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A Contest That Uber Didn’t Want To Win But Did

It finally happened, unfortunately. A self-driving car claimed its first fatality.  There will regrettably be more–that’s a given. This time it was a pedestrian who was killed. But the next time it may be a driver who has a front-end collision with another vehicle. Or a side impact. Maybe a rear-ender. Or a rollover. Who knows?

Car accidents come in many variations. But the point is this: in the starkest and coldest terms, the companies developing autonomous cars ultimately view these fatalities as nothing more than this: the gathering of data.

While I expect Uber to issue the standard “how can this happen?” and “we’re so sorry” and the usual statements of corporate contrition, money will change hands and the case will almost certainly be settled, with such payments being viewed as nothing more than the cost of doing business when developing new technologies. Ford Motors has the infamous memos whereby their actuaries calculated that it was cheaper to pay legal settlements.

It’s interesting that this happened to Uber, a company that—shall we say—is ethically challenged given its notorious past business practices. I’m not saying that Uber is the Dr. Mengele of autonomous vehicle experimentation, but it wouldn’t surprise me if they cut corners somewhere or engaged in other dubious practices that may have contributed to the accident. It’s said that unlike with autonomous cars, there are no bad drivers. Maybe. But there are bad programmers, bad decision-makers, and bad timing. And there are unique circumstances that even a bad driver may be more qualified to handle than a computer that hasn’t encountered that situation before—and its programmers update it accordingly.  But if the car gets a virus? That’s a bigger issue.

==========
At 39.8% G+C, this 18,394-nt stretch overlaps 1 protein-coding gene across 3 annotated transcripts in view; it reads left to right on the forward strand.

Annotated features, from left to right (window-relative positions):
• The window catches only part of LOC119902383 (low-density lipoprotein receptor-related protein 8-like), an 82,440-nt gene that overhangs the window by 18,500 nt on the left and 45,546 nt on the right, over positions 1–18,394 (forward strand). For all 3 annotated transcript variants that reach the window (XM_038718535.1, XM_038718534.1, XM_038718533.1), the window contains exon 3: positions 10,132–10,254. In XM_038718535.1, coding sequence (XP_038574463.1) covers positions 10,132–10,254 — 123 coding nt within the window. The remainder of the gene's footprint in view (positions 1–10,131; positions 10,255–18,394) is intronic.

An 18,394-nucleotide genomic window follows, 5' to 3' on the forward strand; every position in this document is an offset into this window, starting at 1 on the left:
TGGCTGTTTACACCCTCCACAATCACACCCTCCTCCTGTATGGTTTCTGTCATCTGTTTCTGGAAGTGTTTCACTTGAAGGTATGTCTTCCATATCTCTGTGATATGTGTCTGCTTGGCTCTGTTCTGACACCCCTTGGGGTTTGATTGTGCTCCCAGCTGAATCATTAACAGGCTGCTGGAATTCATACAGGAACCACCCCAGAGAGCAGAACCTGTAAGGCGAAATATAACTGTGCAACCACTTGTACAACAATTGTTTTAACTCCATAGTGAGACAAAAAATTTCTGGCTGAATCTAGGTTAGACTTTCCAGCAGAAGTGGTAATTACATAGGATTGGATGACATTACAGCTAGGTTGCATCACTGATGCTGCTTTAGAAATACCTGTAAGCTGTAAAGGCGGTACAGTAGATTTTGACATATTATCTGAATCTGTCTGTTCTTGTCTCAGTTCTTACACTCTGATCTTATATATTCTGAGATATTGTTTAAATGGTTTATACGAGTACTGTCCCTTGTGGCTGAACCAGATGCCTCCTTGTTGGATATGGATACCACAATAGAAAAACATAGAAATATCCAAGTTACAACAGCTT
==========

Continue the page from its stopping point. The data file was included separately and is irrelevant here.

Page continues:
What was the operator of the vehicle doing? Texting? So how is Congress addressing the issue? By limiting people’s right to sue of course! So who can be sued by the pedestrian’s family? Uber certainly, but there may be other parties involved. The software vendor? The operator who didn’t react? Perhaps the city or state that authorized the testing of the vehicle? The contractor who built the road? Were there warning signs posted anywhere that autonomous vehicles were being tested in the area? I’m not saying that any plaintiff’s attorneys can get very creative at times when pursuing legal theories. And why shouldn’t new technologies give rise to new legal theories? Why should lawyers be constrained with what they may argue when addressing the liability that these new technologies create any more than the companies who develop these new technologies in the first place?  Things will always go wrong. But things will go right, too.

Autonomous vehicles are indeed a technology that is heading towards us like an avalanche towards a resort. It’s just unfortunate that there will be numerous real casualties—actual people hurt and killed—along the way.

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